From Iceland — Food of Iceland: Prince Póló

Food of Iceland: Prince Póló

Published November 12, 2018

Food of Iceland: Prince Póló
Valur Grettisson
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The rule in Iceland before 1990 was basically this: If it’s good, it’s probably banned. For example, beer was banned until 1989. It didn’t change the fact that Icelanders were free to get shitfaced on undrinkable hard liquor. But the government thought that beer would really screw up the nation and we would end up as useless drunks should it ever be legalised. The government had even a more sinister take on candy.

There were strict rules about importing sweets to Iceland until the 80s. The result was that baby boomers thought that oranges and apples were candy, not disgusting fruits.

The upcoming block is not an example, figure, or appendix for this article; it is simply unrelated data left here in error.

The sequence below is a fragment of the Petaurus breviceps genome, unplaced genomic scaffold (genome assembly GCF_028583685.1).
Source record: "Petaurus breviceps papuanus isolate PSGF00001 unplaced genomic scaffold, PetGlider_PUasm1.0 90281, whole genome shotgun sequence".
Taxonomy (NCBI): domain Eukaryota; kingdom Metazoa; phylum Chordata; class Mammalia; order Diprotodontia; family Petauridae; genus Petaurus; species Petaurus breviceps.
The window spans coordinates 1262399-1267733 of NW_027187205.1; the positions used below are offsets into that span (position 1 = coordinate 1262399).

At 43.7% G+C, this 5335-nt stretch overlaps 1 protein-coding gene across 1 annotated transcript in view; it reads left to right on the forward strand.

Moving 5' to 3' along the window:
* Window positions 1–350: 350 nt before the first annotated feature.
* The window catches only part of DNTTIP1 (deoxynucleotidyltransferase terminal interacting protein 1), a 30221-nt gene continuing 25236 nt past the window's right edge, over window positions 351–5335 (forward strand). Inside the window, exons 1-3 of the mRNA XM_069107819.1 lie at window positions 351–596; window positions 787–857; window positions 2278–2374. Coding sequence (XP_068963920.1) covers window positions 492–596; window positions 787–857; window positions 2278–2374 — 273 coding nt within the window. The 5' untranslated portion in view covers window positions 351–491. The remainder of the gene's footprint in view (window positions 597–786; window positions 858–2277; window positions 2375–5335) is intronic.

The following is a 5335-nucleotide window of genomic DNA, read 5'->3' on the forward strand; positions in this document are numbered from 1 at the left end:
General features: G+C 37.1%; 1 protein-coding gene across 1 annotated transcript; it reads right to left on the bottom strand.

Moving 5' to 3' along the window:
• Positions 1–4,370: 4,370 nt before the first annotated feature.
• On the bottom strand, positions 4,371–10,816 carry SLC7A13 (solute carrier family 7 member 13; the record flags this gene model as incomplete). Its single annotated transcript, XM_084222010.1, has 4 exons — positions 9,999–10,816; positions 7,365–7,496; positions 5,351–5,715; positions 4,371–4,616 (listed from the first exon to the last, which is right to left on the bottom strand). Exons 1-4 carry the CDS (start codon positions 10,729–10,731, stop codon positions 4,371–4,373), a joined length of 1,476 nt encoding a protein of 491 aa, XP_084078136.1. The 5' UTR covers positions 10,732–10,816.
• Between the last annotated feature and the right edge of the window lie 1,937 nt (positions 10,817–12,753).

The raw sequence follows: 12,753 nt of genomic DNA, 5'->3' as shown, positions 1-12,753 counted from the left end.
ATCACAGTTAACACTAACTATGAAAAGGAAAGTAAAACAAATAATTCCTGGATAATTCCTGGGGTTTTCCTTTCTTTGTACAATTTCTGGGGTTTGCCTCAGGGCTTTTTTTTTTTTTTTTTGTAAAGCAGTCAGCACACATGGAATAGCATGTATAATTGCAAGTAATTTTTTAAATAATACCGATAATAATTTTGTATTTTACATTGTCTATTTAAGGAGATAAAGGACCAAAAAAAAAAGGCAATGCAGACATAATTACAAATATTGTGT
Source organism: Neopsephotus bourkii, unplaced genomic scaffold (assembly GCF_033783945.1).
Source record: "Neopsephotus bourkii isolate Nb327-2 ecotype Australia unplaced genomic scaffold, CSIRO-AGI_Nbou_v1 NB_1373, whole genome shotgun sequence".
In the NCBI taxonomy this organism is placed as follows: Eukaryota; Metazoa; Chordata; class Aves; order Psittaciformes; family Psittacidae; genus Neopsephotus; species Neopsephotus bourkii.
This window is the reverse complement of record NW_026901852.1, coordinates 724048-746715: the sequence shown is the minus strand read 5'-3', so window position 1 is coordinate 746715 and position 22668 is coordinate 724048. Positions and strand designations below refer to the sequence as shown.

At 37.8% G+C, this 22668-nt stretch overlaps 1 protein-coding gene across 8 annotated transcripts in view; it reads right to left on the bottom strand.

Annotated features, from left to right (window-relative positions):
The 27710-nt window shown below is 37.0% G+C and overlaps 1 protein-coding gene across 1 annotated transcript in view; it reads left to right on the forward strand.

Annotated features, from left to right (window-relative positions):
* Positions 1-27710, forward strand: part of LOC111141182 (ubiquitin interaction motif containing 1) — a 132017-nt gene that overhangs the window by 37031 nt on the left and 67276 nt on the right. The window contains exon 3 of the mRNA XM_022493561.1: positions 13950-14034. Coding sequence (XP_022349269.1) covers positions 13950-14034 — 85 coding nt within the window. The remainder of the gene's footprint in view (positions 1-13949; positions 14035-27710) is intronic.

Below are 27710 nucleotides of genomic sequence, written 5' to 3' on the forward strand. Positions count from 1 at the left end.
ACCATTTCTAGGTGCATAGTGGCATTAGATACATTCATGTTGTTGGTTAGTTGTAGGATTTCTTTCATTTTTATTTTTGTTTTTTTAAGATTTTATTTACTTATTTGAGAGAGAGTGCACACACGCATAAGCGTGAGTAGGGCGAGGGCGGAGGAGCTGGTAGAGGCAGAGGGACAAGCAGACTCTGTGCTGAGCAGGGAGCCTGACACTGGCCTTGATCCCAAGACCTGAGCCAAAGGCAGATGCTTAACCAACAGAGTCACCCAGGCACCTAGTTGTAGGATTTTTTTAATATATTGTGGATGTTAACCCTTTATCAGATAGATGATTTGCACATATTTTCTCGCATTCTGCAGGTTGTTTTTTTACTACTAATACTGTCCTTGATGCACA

But the candy pioneers had a trick up their sleeve — the “biscuit” Prince Polo.

Known colloquially as “Prins Póló,” this fairly basic chocolate bar hails from the beautiful nation of in Poland, and first hit the shelves there in 1955. That same year, Iceland made a trade deal with Poland, wherein they got our fish, and well, we got whatever we hadn’t already banned from being imported to the country. This was obviously a complicated task. Although Icelanders would have appreciated the tasty Polish beer Żywiec, we needed to find something Icelanders were interested in buying.

The wholesaler, Ásbjörn Ólafsson, found out that Prince Polo was not only a chocolate, but also a biscuit — a clever move that allowed him to circumvent the rules of the fun police in government. His scheme worked. The “biscuit” was a smash hit and still is. In the year 2014 the average person ate half a kilo of these sweet rebellious suckers.

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